Europe

25 million people cannot live on their wages: EU needs higher minimum wages and collective agreements for all

25 million people cannot live on their wages: EU needs higher minimum wages and collective agreements for all

The European Trade-Union Institute (ETUI) publishes a report on inequality in Europe: The Benchmarking Working Europe 2021 study suggests that inequality in Europe continues to rise. The EU Commission proposes a directive on adequate minimum wages and collective bargaining. This is supposed to counteract inequality. 25 million people would benefit directly.

25 million Europeans work full time and still live below the poverty line. After deducting rent and fixed costs, there is usually not enough left over from the wage to live decently. An accident, illness or an unexpected bill quickly become an existential threat. The Corona pandemic further exacerbates this inequality. Half of the 25 million fall to Germany (6.8), Spain (4.1) and Poland (4.0). An increase in the minimum wage would lift 25 million people out of poverty in Europe.

Minimum wage too low in almost all EU countries 

In 21 out of 27 EU countries there is a minimum wage: “In the majority, however, it is too low in comparison with the respective average salaries and the cost of living”, according to the EU Commission. Too low to live adequately—despite working. In Luxembourg, it is the highest (12.73), in Bulgaria the lowest (2.00). In almost half of all EU states, it is below 5.00.

Reduction in gender pay gap if minimum wage were increased
An increase in the minimum wage in Greece would reduce the gender-pay-gap by 19%. (Photo: ETUI Benchmark Working Europe 2021)

However, the absolute level of the respective minimum wage says relatively little about the financial situation of the recipients. Therefore, the EU Commission calls for a mandatory wage distribution approach that determines the level of the respective minimum wage.

The “double decency threshold”: minimum wage should be 50% of average income and 60% of median income

The so-called “double decency threshold” is internationally regarded as a guideline when it comes to setting an appropriate minimum wage. According to this, a minimum wage should be 50% of the average income and 60% of the median income. The median income divides the salaries of a society in the middle. It is the boundary between the top 50% and the bottom 50%.

Not a single EU state met this “double decency threshold” in 2020. “On the contrary, current minimum wages are far below the double decency threshold in the vast majority of EU countries,” says Torsten Müller, one of the guest authors of the ETUI’s Benchmarking Working Europe 2021 study.

Higher minimum wage reduces wage inequality between women and men and contributes to equality for all

An adequate minimum wage improves the overall wage structure because it influences the development of the other wage groups. Moreover, since there are still more women than men, more migrants than natives and more young than old working in the low-wage sector, it contributes to overall equality and social fairness. A minimum wage equal to the “double decency threshold” would suddenly improve the lives of 25 million people. In Greece alone, the wage gap between men and women would be reduced by 19%, in Romania by 25% and in Poland by 12%.

EU minimum wage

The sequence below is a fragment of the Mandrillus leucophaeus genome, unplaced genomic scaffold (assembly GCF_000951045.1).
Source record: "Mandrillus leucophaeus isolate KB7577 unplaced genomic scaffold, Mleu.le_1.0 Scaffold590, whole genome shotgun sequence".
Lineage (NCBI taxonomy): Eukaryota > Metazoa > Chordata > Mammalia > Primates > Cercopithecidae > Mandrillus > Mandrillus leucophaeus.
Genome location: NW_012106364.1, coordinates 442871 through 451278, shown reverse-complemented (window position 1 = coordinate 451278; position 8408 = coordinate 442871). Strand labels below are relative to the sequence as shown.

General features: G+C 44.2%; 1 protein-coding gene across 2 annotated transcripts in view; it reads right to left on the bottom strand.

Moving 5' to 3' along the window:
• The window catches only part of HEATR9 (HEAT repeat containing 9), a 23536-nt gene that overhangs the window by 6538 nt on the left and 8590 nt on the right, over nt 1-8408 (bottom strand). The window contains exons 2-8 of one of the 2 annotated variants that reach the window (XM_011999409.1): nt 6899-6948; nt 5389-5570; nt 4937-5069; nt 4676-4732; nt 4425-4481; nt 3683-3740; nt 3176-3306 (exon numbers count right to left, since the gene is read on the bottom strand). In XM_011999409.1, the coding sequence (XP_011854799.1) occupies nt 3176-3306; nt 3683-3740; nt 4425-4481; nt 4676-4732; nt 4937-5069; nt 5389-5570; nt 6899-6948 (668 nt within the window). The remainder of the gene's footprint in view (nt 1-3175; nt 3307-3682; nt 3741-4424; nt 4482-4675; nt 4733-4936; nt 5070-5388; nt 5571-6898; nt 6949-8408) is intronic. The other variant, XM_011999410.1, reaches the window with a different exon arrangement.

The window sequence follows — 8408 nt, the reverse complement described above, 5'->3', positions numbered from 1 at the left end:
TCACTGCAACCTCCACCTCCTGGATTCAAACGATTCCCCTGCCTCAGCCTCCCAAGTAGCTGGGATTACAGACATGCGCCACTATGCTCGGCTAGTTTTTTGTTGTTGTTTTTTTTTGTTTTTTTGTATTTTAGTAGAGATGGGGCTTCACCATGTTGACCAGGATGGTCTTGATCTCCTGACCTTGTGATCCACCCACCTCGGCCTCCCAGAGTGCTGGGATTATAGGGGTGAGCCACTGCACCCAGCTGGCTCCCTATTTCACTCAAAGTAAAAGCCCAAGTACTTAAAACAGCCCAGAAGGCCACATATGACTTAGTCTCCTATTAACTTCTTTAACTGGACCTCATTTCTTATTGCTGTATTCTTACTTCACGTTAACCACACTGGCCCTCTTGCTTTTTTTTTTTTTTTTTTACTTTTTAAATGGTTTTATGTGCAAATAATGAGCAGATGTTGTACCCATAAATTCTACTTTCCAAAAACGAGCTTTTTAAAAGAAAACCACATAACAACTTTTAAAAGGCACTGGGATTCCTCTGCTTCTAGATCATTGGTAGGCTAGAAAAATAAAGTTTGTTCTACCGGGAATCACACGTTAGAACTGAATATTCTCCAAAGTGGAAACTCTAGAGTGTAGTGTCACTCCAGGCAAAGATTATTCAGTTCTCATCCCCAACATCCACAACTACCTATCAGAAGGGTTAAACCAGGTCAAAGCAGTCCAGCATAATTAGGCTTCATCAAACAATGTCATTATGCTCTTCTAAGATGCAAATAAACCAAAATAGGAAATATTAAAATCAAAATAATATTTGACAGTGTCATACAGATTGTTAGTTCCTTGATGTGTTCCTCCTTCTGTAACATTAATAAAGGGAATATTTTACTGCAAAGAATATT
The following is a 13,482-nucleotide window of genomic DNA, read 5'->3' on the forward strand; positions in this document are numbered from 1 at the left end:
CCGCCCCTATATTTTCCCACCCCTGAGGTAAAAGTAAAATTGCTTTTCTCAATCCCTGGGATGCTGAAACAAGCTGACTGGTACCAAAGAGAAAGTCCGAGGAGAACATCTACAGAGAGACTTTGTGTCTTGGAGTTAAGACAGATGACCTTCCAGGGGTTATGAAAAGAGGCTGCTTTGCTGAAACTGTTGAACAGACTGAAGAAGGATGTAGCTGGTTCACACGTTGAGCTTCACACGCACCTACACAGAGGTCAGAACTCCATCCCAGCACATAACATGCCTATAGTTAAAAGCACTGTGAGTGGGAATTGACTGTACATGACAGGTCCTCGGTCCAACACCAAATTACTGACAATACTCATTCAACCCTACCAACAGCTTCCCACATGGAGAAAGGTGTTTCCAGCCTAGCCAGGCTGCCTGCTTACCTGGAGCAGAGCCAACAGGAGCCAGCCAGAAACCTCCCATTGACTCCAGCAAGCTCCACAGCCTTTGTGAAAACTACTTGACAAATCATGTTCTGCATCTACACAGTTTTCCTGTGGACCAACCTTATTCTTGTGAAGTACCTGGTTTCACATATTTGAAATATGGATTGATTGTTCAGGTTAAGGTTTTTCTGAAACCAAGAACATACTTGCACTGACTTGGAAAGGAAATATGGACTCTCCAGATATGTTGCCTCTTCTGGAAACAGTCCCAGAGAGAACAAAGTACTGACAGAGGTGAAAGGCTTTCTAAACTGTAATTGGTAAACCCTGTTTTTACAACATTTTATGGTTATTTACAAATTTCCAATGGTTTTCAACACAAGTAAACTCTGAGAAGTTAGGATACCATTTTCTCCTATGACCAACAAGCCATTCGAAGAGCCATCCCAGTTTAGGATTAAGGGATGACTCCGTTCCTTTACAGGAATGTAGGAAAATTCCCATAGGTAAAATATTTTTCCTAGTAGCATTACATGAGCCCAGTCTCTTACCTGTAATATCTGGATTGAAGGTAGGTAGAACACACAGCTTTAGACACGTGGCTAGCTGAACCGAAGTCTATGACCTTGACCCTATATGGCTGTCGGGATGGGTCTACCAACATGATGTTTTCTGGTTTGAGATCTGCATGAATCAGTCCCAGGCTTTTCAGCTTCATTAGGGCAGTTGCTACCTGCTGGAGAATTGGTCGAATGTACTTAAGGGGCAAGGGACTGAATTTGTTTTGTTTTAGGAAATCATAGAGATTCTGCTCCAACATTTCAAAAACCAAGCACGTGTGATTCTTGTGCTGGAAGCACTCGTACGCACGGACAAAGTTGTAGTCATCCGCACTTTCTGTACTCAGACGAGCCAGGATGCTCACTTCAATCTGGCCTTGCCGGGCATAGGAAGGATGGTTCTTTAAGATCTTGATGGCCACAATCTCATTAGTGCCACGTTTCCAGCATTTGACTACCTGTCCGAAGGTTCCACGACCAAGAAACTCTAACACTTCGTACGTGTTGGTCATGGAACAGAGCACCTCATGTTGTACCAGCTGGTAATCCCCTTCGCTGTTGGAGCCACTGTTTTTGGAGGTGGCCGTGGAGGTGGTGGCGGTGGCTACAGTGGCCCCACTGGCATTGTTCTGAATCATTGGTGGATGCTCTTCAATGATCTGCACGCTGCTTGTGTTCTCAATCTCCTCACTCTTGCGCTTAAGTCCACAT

Bulgaria has the lowest minimum wage in the EU at 2.00 euros per hour. (Photo: ETUI Benchmark Working Europe 2021)

EU needs more collective agreements: A minimum wage with “double decency threshold” is not enough

In countries like Portugal, Bulgaria and Romania, average incomes and median incomes are generally too low. Adjusting the minimum wage to these, is not enough there. Therefore, it is important to raise the general wage structure in Europe. Collective agreements or collective wage agreements are needed for this. These strengthen the position of employees, reduce wage inequality and counteract low-wage sectors.

“Countries with high collective bargaining coverage tend to have much lower wage inequality and fewer low-wage sectors.” Say Torsten Müller, Kurt Vandaele and Wouter Zwysen in a guest contribution to the Benchmarking Working Europe 2021 study.

In 16 of the 27 EU countries, collective bargaining coverage is below the 70% required by the EU Commission. Countries such as Austria and Italy, on the other hand, are exemplary. In Austria, for example, all collective agreements signed by the Chamber of Commerce apply to the relevant sectors.  

Corona pandemic further exacerbates inequality in Europe, says ETUI

“It has almost become a cliché to say that the COVID-19 pandemic has exacerbated already existing inequalities while creating new ones.” So Philippe Pochet, Luca Visentini and Nicola Countouris, authors of the Benchmark Working Europe study by the European Trade-Union Institute (ETUI).

Women, young people and migrants are most affected by the pandemic. They increasingly work in sectors with precarious working conditions and poor occupational health and safety. In most cases, these are the first people to lose their jobs. They choose between job loss or health risks. They cannot – like many better qualified people – work from home.

Inequality is the result of a neoliberal economic model

The Corona pandemic reinforces already existing social inequalities, but it is not their sole cause. “The inequality is the result of an economic model that has distributed less and less wealth to the lower strata of society over the last three decades, while accumulating more and more at the top,” the ETUI study says. The unequal distribution of wealth, power, and participation is a structural problem.

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